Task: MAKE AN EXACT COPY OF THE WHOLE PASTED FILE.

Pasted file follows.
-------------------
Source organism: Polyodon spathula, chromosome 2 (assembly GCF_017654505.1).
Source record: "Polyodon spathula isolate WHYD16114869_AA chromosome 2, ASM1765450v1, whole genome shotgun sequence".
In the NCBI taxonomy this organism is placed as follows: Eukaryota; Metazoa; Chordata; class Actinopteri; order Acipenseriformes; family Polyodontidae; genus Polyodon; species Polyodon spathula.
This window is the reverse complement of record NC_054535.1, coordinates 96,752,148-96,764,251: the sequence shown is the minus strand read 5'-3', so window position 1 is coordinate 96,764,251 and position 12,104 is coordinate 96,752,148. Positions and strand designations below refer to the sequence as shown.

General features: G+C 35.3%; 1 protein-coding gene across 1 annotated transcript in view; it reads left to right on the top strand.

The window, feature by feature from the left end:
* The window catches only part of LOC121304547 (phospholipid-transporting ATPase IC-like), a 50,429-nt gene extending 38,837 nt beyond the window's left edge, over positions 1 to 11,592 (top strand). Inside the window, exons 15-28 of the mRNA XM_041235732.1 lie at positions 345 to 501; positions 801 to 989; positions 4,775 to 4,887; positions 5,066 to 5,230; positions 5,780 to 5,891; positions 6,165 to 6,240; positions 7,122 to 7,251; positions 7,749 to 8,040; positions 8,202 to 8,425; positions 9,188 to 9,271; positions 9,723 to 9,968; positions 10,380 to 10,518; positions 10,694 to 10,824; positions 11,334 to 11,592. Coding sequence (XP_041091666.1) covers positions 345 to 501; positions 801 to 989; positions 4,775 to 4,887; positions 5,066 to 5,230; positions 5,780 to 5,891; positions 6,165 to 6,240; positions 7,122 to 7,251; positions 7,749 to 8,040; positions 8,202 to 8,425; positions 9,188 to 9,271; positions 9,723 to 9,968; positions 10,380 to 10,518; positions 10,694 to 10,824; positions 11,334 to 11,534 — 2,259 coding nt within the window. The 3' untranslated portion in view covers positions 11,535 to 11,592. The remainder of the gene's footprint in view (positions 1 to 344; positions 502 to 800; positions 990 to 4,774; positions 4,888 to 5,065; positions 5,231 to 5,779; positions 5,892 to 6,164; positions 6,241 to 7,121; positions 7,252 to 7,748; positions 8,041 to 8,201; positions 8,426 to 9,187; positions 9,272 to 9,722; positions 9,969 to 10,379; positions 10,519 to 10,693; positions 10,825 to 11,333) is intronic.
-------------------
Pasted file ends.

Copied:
Source organism: Polyodon spathula, chromosome 2 (assembly GCF_017654505.1).
Source record: "Polyodon spathula isolate WHYD16114869_AA chromosome 2, ASM1765450v1, whole genome shotgun sequence".
In the NCBI taxonomy this organism is placed as follows: Eukaryota; Metazoa; Chordata; class Actinopteri; order Acipenseriformes; family Polyodontidae; genus Polyodon; species Polyodon spathula.
This window is the reverse complement of record NC_054535.1, coordinates 96,752,148-96,764,251: the sequence shown is the minus strand read 5'-3', so window position 1 is coordinate 96,764,251 and position 12,104 is coordinate 96,752,148. Positions and strand designations below refer to the sequence as shown.

General features: G+C 35.3%; 1 protein-coding gene across 1 annotated transcript in view; it reads left to right on the top strand.

The window, feature by feature from the left end:
* The window catches only part of LOC121304547 (phospholipid-transporting ATPase IC-like), a 50,429-nt gene extending 38,837 nt beyond the window's left edge, over positions 1 to 11,592 (top strand). Inside the window, exons 15-28 of the mRNA XM_041235732.1 lie at positions 345 to 501; positions 801 to 989; positions 4,775 to 4,887; positions 5,066 to 5,230; positions 5,780 to 5,891; positions 6,165 to 6,240; positions 7,122 to 7,251; positions 7,749 to 8,040; positions 8,202 to 8,425; positions 9,188 to 9,271; positions 9,723 to 9,968; positions 10,380 to 10,518; positions 10,694 to 10,824; positions 11,334 to 11,592. Coding sequence (XP_041091666.1) covers positions 345 to 501; positions 801 to 989; positions 4,775 to 4,887; positions 5,066 to 5,230; positions 5,780 to 5,891; positions 6,165 to 6,240; positions 7,122 to 7,251; positions 7,749 to 8,040; positions 8,202 to 8,425; positions 9,188 to 9,271; positions 9,723 to 9,968; positions 10,380 to 10,518; positions 10,694 to 10,824; positions 11,334 to 11,534 — 2,259 coding nt within the window. The 3' untranslated portion in view covers positions 11,535 to 11,592. The remainder of the gene's footprint in view (positions 1 to 344; positions 502 to 800; positions 990 to 4,774; positions 4,888 to 5,065; positions 5,231 to 5,779; positions 5,892 to 6,164; positions 6,241 to 7,121; positions 7,252 to 7,748; positions 8,041 to 8,201; positions 8,426 to 9,187; positions 9,272 to 9,722; positions 9,969 to 10,379; positions 10,519 to 10,693; positions 10,825 to 11,333) is intronic.